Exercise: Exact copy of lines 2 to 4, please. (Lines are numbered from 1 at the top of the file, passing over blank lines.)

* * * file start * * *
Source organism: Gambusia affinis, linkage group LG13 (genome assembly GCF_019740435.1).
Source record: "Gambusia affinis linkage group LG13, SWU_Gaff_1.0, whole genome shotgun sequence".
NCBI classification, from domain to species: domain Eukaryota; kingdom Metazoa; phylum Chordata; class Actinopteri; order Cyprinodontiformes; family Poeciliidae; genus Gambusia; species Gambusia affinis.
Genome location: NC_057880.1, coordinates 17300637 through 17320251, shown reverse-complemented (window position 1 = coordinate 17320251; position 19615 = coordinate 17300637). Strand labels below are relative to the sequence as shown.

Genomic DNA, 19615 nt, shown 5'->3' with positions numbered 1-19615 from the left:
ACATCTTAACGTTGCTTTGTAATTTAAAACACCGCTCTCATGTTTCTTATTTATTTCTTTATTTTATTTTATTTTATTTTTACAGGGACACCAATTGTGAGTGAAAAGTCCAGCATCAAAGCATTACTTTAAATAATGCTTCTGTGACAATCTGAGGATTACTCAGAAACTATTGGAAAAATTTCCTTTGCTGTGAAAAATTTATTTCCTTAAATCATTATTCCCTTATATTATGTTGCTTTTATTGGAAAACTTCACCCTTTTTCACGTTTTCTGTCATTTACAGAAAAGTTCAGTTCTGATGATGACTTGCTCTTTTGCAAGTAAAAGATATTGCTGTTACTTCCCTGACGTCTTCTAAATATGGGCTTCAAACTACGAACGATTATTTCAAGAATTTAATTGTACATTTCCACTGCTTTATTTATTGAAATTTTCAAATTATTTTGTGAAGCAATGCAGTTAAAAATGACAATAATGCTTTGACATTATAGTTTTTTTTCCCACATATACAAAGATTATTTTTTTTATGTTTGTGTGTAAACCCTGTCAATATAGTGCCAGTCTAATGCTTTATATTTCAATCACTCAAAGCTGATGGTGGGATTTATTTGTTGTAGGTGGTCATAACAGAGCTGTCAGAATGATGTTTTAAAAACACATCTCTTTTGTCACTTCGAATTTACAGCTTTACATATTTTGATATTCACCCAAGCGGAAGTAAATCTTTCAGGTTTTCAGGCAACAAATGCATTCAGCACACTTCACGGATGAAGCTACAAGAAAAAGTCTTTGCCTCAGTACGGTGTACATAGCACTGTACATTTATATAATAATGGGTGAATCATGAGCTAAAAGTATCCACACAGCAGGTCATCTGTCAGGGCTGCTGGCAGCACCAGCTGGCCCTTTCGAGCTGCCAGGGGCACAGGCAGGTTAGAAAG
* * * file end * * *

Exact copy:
Source record: "Gambusia affinis linkage group LG13, SWU_Gaff_1.0, whole genome shotgun sequence".
NCBI classification, from domain to species: domain Eukaryota; kingdom Metazoa; phylum Chordata; class Actinopteri; order Cyprinodontiformes; family Poeciliidae; genus Gambusia; species Gambusia affinis.
Genome location: NC_057880.1, coordinates 17300637 through 17320251, shown reverse-complemented (window position 1 = coordinate 17320251; position 19615 = coordinate 17300637). Strand labels below are relative to the sequence as shown.